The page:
Staff at the City watchdog have told bosses that two days a week in the office is the most they can manage in the latest example of employees pushing back against a return to the workplace.
Members of the “staff consultative committee” at the Financial Conduct Authority (FCA) told executives that any changes to its hybrid working policy could prove damaging during the cost of living crisis.
The concerns were raised at a meeting of the FCA’s board at the end of June, when the regulator was trialling a policy that required staff to work from the office just two days a week.
In recent weeks, the FCA has established a permanent requirement for staff to work from the office just 40pc of the time over a month, or two days a week on average.
The complaint highlights how workers are now using the cost of living crisis to push back against more frequent days in the office, suggesting they are concerned about the price of commuting more than two days per week.
It comes after a major falling out earlier this year between staff at the FCA and management over controversial pay reforms, which were championed by the organisation’s chief executive Nikhil Rathi.
The dispute, which resulted in a small number of employees taking strike action, was focused on a decision to axe staff bonuses and introduce new salary grades that vary depending on location.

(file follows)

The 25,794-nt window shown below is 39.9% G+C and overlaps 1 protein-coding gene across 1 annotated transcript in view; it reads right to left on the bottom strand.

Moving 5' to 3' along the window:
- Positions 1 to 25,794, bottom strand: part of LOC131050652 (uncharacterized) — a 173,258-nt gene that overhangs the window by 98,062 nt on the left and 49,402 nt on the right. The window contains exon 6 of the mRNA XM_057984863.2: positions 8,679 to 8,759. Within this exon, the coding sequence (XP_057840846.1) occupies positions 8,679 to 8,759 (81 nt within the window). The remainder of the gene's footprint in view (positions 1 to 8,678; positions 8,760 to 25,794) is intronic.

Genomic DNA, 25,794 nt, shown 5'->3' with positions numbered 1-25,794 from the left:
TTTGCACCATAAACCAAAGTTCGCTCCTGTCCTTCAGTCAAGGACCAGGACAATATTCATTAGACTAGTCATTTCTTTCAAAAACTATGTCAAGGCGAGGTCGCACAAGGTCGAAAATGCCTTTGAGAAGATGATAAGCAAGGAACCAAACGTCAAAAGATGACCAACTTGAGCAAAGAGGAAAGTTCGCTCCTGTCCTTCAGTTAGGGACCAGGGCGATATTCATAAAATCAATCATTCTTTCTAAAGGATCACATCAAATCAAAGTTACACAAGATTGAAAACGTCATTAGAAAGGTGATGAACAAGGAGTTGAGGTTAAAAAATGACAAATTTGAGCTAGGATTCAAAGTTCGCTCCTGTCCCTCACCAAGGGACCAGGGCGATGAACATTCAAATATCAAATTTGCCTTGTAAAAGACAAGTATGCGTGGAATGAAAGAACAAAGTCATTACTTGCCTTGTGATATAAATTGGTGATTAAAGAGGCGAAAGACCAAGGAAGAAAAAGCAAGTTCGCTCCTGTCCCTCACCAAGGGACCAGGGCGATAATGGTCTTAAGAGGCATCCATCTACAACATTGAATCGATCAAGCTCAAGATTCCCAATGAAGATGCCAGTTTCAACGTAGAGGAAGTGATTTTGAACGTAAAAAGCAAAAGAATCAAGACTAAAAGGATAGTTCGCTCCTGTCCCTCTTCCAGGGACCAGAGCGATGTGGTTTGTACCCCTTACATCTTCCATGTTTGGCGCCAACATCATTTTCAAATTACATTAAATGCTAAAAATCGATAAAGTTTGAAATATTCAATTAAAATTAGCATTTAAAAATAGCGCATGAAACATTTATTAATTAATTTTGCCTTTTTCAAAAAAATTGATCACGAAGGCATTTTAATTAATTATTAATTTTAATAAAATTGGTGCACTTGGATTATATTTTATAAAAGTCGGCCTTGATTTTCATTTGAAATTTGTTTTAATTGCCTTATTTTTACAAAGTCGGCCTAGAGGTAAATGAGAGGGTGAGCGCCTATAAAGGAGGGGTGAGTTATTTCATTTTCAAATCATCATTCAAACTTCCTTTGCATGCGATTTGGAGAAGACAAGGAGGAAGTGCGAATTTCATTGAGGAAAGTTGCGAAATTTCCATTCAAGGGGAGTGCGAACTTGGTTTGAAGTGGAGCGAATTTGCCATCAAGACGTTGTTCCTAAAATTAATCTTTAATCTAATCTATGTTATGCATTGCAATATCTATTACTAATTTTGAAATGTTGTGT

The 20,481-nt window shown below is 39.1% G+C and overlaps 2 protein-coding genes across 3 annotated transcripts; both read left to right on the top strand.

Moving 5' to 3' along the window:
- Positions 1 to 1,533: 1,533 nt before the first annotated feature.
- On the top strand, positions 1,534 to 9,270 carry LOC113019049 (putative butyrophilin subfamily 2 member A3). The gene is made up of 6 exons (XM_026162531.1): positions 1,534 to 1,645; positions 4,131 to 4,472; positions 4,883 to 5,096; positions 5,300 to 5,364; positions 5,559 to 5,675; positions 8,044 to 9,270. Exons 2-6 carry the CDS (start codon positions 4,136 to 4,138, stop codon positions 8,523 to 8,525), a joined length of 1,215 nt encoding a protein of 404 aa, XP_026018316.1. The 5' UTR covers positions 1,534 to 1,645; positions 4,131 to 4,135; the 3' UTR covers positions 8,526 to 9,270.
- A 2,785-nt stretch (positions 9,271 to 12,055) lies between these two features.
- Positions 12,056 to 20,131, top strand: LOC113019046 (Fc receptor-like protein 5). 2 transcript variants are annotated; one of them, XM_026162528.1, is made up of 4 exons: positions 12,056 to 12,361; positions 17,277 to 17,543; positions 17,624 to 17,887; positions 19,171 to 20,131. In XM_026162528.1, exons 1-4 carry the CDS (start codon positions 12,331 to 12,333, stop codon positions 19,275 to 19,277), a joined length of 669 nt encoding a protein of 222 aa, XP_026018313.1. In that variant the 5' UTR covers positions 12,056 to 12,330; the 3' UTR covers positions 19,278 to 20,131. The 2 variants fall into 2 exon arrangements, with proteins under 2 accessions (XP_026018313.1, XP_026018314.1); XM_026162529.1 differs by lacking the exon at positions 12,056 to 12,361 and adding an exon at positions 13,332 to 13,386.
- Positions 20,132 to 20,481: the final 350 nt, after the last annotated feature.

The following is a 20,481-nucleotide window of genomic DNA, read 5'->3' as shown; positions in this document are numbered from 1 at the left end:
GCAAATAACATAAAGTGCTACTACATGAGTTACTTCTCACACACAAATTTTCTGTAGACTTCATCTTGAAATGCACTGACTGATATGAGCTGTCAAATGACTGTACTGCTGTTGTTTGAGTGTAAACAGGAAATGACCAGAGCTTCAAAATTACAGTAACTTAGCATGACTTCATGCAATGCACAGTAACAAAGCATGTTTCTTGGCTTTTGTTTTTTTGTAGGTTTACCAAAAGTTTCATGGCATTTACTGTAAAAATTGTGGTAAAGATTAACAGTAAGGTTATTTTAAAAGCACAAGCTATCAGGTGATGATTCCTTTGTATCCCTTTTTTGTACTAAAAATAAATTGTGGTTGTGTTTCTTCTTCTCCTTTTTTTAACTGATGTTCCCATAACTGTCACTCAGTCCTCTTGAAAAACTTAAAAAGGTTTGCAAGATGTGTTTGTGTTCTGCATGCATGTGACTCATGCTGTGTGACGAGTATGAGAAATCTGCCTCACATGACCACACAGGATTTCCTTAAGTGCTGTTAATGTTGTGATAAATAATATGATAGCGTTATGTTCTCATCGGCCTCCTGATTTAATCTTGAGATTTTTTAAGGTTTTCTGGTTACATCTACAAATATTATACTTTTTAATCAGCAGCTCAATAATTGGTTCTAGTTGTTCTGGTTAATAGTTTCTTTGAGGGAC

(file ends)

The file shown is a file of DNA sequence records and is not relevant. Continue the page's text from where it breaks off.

Union representatives claimed that the new proposals would result in three out of four employees facing pay cuts of up to 12pc. However, Mr Rathi insisted that the reforms will increase wages for its lowest paid staff.
While many businesses are still allowing staff to work remotely for much of the week, an increasing number of companies in the City of London are urging employees to return to the office on a more permanent basis.
The Bank of England previously came under fire for only requiring staff to work from Threadneedle Street just one day a week. Since June, staff at the Bank have been instructed to work from the office twice a week on average.
There are concerns that long-term hybrid working could have negative effects on career progression.
Catherine Mann, a member of the Bank’s monetary policy committee, previously said that women risk hurting their careers if they continue to work remotely while others return to the workplace.
She said online communication was unable to replicate the spontaneous office conversations which were important for recognition and advancement in many workplaces.
Amanda Blanc, the chief executive of FTSE 100 insurer Aviva, has expressed similar views, saying working mothers could miss out on vital career opportunities if male colleagues are back at their desks while women are not.
Kevin Ellis, PwC’s UK chairman, has also said: “There is no substitute for being with people face to face to test views and make the right judgment calls. Decisions around how much a business is worth or whether its accounts add up are not ones where you want to be second-guessing views on a screen. There isn’t a manual for what work should best be done in person.”
A spokesman for the FCA said: “During our hybrid working pilot, we found that offering colleagues greater flexibility was the best way to work effectively, productively and inclusively.”